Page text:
On a campus as diverse as Oberlin's, unique back stories are abundant. Yet Yolanda Walker '09 brought with her a tale like few others.
The native of South Africa arrived in Ohio at age 19 — not to take her first steps on Oberlin's campus, but to escape the poverty of her childhood by finding work as a nanny.
To Walker, it was the fulfillment of a steadily brewing dream: She would follow in the footsteps of her housekeeper mother while charting a brand new course in America. Up until that point, Walker's family knew little of dreams.
Raised under Apartheid near Cape Town, young Yolanda and her three brothers fought off hunger pangs by day and settled for restless, cold sleep by night. Her family often subsisted on no more than $4 a day, and by age 10 Walker herself took to sweeping up classrooms to ensure there would be bread on the table. Through it all, she was determined to peer beyond the hopelessness.
"I knew I didn't want to be a factory worker, I didn't want to be a housekeeper," Walker says. "I wanted to be more." After becoming just the second person in her family to finish high school, she found herself on a plane bound for America. She settled in as the nanny for a family near Oberlin, hoping to earn a decent living for perhaps a year before returning to Cape Town. Working 50 hours a week, she also enrolled at Lorain County Community College.
It was there that she met Malcolm Cash '90, an English professor who was taken by Walker's tale and the tinge of Afrikaans in her voice.
"When he heard my accent he said, 'Sit down,' and he started telling me about Oberlin's history," Walker recalls. He spoke of the college's deep roots in fighting racial injustice, and of the campus boycotts of Apartheid he took part in as a student. And he told her she belonged there too.
Walker couldn't see how a struggling immigrant could find a way into one of the nation's most prestigious colleges, but she found faith in Cash's credo: Never say no to yourself.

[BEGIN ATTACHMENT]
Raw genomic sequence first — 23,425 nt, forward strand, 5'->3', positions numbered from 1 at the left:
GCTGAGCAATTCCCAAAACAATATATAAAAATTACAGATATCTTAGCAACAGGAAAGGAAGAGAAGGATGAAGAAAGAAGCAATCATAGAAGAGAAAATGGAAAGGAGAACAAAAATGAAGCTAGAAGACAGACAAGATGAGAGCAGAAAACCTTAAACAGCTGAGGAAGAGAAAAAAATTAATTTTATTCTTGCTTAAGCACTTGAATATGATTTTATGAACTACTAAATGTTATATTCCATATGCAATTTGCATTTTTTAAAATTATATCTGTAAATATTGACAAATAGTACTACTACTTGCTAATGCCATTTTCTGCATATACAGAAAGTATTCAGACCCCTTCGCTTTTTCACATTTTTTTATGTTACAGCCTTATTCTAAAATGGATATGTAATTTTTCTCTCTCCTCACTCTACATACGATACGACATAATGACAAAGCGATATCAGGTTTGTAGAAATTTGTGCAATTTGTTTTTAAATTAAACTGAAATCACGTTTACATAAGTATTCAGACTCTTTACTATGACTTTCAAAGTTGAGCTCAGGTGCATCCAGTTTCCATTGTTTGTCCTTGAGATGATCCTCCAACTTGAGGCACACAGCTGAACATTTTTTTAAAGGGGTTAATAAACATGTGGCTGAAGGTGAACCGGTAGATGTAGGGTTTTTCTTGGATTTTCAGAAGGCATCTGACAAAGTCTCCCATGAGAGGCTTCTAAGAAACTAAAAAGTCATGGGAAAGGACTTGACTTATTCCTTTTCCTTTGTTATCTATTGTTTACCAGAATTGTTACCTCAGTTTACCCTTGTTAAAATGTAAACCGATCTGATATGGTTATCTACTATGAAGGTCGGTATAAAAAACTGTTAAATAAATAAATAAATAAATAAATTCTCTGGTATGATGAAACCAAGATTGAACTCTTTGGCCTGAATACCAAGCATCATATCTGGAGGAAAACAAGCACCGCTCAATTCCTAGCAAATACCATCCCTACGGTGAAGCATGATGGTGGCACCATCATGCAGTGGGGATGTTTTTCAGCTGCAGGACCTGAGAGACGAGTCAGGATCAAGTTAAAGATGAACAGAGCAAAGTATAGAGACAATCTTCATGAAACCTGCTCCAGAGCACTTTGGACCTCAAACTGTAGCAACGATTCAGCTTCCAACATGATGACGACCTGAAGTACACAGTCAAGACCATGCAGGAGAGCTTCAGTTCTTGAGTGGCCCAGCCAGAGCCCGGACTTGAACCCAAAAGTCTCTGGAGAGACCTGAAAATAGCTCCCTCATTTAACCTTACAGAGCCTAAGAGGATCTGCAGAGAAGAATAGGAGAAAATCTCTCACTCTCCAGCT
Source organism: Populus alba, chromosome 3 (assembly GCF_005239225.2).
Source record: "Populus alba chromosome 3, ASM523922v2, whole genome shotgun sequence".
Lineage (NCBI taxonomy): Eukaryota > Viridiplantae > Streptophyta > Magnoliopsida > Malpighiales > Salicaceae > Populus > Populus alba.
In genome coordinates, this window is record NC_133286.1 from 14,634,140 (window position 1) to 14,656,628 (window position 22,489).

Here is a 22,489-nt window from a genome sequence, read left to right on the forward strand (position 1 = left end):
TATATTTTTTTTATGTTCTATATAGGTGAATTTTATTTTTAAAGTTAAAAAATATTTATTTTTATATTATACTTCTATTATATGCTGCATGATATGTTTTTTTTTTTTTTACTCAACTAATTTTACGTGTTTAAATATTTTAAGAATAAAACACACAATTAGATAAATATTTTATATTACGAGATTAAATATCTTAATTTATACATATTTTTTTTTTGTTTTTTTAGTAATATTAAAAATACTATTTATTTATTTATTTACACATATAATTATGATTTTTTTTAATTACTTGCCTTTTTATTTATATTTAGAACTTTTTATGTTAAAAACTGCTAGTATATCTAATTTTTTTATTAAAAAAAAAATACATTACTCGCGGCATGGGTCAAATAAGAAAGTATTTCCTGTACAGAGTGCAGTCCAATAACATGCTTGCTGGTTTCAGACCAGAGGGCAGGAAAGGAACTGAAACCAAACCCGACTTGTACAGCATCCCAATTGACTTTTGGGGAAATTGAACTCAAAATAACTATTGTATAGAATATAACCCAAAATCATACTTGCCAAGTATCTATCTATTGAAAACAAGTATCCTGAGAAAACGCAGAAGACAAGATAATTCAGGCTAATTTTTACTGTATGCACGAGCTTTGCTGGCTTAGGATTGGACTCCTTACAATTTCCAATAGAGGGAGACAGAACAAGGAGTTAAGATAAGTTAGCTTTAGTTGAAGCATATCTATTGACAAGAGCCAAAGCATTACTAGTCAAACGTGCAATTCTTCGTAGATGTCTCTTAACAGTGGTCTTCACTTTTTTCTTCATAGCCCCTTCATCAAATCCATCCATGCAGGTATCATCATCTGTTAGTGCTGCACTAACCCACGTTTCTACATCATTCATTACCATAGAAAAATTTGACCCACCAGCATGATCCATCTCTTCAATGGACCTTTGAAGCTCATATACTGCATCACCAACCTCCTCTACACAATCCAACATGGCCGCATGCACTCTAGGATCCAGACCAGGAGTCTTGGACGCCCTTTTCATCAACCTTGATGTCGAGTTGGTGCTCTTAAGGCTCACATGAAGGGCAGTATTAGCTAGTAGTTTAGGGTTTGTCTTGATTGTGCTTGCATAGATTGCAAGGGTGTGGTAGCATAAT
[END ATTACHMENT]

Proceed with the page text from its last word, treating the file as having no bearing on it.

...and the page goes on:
So she visited campus and soon found that not only had she fallen in love with Oberlin, but Oberlin had fallen in love with her too. With support from a generous financial aid package — including a benefactor she never knew — she left her job and enrolled full time. Throughout four years on campus, she found reassurance from every corner: from the dean who identified her as a leader on day one, to the students who shared her boundless sense of possibility, to the faculty and staff who encouraged her to believe in herself.
And through Oberlin, Walker found her place in the world. She devoted a summer to studying economics in France. She learned to speak Mandarin in China. She spent a winter term living with villagers in Ghana. And she emerged with a degree in economics, a position with one of the world's largest investment firms, and a freshly minted sense of pride.
"I had an education, but not one that came solely from books," she says. "I was much more aware of my role in the world and much more aware of the effects of the things I do. Being at Oberlin gave me that perspective."
And now, only three years removed from her graduation, Walker has found that it's time to give back to the campus that gave so much to her. She has established the Carol P. Walker Endowed Scholarship Fund for Educating Future African Leaders. Named in honor of Walker's mother, the fund will provide scholarships for Oberlin students of African heritage.
"The fund is a meaningful way to give back to Oberlin, but also to the broader African community," Walker says.
"I remember as a student, I opened up the letter that described the person whose money was funding my education, and I remember being really moved by that. Now I envision, five or six years from now, a student opening up that same kind of letter. It feels good knowing that I will be able to do that for others."